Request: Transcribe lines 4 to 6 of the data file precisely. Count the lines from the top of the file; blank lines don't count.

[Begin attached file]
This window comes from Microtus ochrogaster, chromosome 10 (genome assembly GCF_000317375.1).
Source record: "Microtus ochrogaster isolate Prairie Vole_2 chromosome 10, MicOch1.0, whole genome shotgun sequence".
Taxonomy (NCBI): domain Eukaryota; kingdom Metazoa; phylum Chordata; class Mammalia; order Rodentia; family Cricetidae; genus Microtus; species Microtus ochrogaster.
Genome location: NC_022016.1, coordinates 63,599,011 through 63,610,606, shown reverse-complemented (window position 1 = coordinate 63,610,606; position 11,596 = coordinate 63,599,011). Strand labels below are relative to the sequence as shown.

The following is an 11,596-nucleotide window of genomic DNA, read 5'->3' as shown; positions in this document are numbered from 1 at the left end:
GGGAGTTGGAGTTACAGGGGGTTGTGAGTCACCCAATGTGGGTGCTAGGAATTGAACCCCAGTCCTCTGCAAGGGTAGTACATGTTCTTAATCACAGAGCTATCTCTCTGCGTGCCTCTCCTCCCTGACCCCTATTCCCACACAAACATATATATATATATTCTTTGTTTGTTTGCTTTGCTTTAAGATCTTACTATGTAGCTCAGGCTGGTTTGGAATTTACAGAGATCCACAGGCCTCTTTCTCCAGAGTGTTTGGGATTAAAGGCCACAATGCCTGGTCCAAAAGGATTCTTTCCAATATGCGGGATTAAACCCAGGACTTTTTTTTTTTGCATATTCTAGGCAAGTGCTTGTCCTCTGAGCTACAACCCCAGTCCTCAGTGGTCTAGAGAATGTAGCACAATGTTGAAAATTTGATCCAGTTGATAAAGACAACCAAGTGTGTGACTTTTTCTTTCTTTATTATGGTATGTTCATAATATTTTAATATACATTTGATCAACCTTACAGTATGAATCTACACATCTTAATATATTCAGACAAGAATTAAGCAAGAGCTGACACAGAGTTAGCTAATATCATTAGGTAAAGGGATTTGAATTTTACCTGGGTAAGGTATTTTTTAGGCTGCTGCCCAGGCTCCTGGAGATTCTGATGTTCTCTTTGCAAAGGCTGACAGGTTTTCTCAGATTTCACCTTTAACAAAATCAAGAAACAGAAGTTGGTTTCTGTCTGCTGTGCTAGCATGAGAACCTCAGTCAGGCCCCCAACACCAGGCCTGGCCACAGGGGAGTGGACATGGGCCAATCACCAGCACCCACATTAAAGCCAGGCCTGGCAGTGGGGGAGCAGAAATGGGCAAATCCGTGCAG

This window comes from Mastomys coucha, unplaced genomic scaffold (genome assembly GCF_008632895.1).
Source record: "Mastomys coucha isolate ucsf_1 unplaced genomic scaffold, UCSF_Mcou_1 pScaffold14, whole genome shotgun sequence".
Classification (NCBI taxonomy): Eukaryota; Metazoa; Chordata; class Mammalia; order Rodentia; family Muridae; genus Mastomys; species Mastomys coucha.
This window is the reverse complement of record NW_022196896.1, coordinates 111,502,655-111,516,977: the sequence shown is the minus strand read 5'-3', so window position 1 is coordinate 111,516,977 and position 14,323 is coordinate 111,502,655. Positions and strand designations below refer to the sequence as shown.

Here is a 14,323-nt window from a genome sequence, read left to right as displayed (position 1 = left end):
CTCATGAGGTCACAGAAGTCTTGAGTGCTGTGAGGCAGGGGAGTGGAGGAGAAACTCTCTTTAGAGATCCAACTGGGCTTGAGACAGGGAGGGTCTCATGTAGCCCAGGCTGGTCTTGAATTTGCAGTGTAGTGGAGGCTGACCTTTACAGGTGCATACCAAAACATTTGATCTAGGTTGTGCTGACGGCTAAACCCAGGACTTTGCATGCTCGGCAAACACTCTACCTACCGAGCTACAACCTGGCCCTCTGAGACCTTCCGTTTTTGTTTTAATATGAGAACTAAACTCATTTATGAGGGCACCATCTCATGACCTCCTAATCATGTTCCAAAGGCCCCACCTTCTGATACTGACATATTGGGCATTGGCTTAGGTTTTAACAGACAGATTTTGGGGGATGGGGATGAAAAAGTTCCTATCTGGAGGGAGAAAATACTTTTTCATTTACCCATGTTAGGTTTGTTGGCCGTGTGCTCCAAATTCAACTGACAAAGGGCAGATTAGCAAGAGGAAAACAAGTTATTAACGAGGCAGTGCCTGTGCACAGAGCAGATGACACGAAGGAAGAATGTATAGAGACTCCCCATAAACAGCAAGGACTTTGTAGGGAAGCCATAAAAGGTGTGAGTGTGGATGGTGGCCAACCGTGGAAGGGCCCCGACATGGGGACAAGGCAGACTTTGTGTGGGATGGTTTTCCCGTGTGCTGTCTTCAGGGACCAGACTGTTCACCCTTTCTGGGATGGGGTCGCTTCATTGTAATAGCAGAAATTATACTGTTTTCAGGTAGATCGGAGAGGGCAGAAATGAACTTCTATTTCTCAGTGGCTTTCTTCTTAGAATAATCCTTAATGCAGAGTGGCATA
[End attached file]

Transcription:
Genome location: NC_022016.1, coordinates 63,599,011 through 63,610,606, shown reverse-complemented (window position 1 = coordinate 63,610,606; position 11,596 = coordinate 63,599,011). Strand labels below are relative to the sequence as shown.

The following is an 11,596-nucleotide window of genomic DNA, read 5'->3' as shown; positions in this document are numbered from 1 at the left end:
GGGAGTTGGAGTTACAGGGGGTTGTGAGTCACCCAATGTGGGTGCTAGGAATTGAACCCCAGTCCTCTGCAAGGGTAGTACATGTTCTTAATCACAGAGCTATCTCTCTGCGTGCCTCTCCTCCCTGACCCCTATTCCCACACAAACATATATATATATATTCTTTGTTTGTTTGCTTTGCTTTAAGATCTTACTATGTAGCTCAGGCTGGTTTGGAATTTACAGAGATCCACAGGCCTCTTTCTCCAGAGTGTTTGGGATTAAAGGCCACAATGCCTGGTCCAAAAGGATTCTTTCCAATATGCGGGATTAAACCCAGGACTTTTTTTTTTTGCATATTCTAGGCAAGTGCTTGTCCTCTGAGCTACAACCCCAGTCCTCAGTGGTCTAGAGAATGTAGCACAATGTTGAAAATTTGATCCAGTTGATAAAGACAACCAAGTGTGTGACTTTTTCTTTCTTTATTATGGTATGTTCATAATATTTTAATATACATTTGATCAACCTTACAGTATGAATCTACACATCTTAATATATTCAGACAAGAATTAAGCAAGAGCTGACACAGAGTTAGCTAATATCATTAGGTAAAGGGATTTGAATTTTACCTGGGTAAGGTATTTTTTAGGCTGCTGCCCAGGCTCCTGGAGATTCTGATGTTCTCTTTGCAAAGGCTGACAGGTTTTCTCAGATTTCACCTTTAACAAAATCAAGAAACAGAAGTTGGTTTCTGTCTGCTGTGCTAGCATGAGAACCTCAGTCAGGCCCCCAACACCAGGCCTGGCCACAGGGGAGTGGACATGGGCCAATCACCAGCACCCACATTAAAGCCAGGCCTGGCAGTGGGGGAGCAGAAATGGGCAAATCCGTGCAG